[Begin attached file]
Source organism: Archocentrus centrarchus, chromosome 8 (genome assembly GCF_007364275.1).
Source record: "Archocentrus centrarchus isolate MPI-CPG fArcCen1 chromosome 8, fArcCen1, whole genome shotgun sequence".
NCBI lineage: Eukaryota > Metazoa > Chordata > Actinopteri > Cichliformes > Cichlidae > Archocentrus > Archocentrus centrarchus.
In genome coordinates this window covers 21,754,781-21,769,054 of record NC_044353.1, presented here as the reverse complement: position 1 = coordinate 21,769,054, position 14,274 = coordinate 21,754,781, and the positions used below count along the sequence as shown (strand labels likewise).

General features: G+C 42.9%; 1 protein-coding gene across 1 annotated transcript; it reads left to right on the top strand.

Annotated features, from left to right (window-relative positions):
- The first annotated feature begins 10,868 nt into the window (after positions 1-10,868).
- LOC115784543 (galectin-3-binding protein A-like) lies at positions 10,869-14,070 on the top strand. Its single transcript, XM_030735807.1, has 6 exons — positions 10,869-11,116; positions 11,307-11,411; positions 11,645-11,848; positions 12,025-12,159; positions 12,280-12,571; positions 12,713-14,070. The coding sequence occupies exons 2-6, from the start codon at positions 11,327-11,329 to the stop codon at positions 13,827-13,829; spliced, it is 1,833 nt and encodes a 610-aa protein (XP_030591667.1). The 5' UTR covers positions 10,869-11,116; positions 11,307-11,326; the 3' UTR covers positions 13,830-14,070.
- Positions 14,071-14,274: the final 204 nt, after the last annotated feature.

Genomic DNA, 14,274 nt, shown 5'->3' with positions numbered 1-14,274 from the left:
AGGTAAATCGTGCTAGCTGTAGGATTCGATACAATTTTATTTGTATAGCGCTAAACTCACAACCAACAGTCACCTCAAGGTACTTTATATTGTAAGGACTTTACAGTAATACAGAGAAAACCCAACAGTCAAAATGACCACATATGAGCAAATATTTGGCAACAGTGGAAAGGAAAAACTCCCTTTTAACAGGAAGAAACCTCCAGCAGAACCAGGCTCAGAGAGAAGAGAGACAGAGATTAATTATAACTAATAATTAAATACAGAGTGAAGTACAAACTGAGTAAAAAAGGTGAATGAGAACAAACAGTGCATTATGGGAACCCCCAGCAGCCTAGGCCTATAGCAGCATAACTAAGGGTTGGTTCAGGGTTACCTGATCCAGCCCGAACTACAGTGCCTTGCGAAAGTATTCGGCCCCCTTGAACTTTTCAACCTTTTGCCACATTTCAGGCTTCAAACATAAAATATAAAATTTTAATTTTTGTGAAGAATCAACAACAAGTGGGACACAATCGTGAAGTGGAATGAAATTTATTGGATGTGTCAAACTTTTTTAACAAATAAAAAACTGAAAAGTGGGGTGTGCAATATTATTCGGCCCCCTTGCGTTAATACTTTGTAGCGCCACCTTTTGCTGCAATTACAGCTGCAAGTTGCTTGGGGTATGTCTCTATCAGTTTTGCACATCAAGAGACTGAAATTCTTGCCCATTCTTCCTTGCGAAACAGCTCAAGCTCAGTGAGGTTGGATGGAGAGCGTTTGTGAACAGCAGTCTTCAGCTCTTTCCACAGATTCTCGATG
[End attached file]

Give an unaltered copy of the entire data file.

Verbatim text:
Source organism: Archocentrus centrarchus, chromosome 8 (genome assembly GCF_007364275.1).
Source record: "Archocentrus centrarchus isolate MPI-CPG fArcCen1 chromosome 8, fArcCen1, whole genome shotgun sequence".
NCBI lineage: Eukaryota > Metazoa > Chordata > Actinopteri > Cichliformes > Cichlidae > Archocentrus > Archocentrus centrarchus.
In genome coordinates this window covers 21,754,781-21,769,054 of record NC_044353.1, presented here as the reverse complement: position 1 = coordinate 21,769,054, position 14,274 = coordinate 21,754,781, and the positions used below count along the sequence as shown (strand labels likewise).

General features: G+C 42.9%; 1 protein-coding gene across 1 annotated transcript; it reads left to right on the top strand.

Annotated features, from left to right (window-relative positions):
- The first annotated feature begins 10,868 nt into the window (after positions 1-10,868).
- LOC115784543 (galectin-3-binding protein A-like) lies at positions 10,869-14,070 on the top strand. Its single transcript, XM_030735807.1, has 6 exons — positions 10,869-11,116; positions 11,307-11,411; positions 11,645-11,848; positions 12,025-12,159; positions 12,280-12,571; positions 12,713-14,070. The coding sequence occupies exons 2-6, from the start codon at positions 11,327-11,329 to the stop codon at positions 13,827-13,829; spliced, it is 1,833 nt and encodes a 610-aa protein (XP_030591667.1). The 5' UTR covers positions 10,869-11,116; positions 11,307-11,326; the 3' UTR covers positions 13,830-14,070.
- Positions 14,071-14,274: the final 204 nt, after the last annotated feature.

Genomic DNA, 14,274 nt, shown 5'->3' with positions numbered 1-14,274 from the left:
AGGTAAATCGTGCTAGCTGTAGGATTCGATACAATTTTATTTGTATAGCGCTAAACTCACAACCAACAGTCACCTCAAGGTACTTTATATTGTAAGGACTTTACAGTAATACAGAGAAAACCCAACAGTCAAAATGACCACATATGAGCAAATATTTGGCAACAGTGGAAAGGAAAAACTCCCTTTTAACAGGAAGAAACCTCCAGCAGAACCAGGCTCAGAGAGAAGAGAGACAGAGATTAATTATAACTAATAATTAAATACAGAGTGAAGTACAAACTGAGTAAAAAAGGTGAATGAGAACAAACAGTGCATTATGGGAACCCCCAGCAGCCTAGGCCTATAGCAGCATAACTAAGGGTTGGTTCAGGGTTACCTGATCCAGCCCGAACTACAGTGCCTTGCGAAAGTATTCGGCCCCCTTGAACTTTTCAACCTTTTGCCACATTTCAGGCTTCAAACATAAAATATAAAATTTTAATTTTTGTGAAGAATCAACAACAAGTGGGACACAATCGTGAAGTGGAATGAAATTTATTGGATGTGTCAAACTTTTTTAACAAATAAAAAACTGAAAAGTGGGGTGTGCAATATTATTCGGCCCCCTTGCGTTAATACTTTGTAGCGCCACCTTTTGCTGCAATTACAGCTGCAAGTTGCTTGGGGTATGTCTCTATCAGTTTTGCACATCAAGAGACTGAAATTCTTGCCCATTCTTCCTTGCGAAACAGCTCAAGCTCAGTGAGGTTGGATGGAGAGCGTTTGTGAACAGCAGTCTTCAGCTCTTTCCACAGATTCTCGATG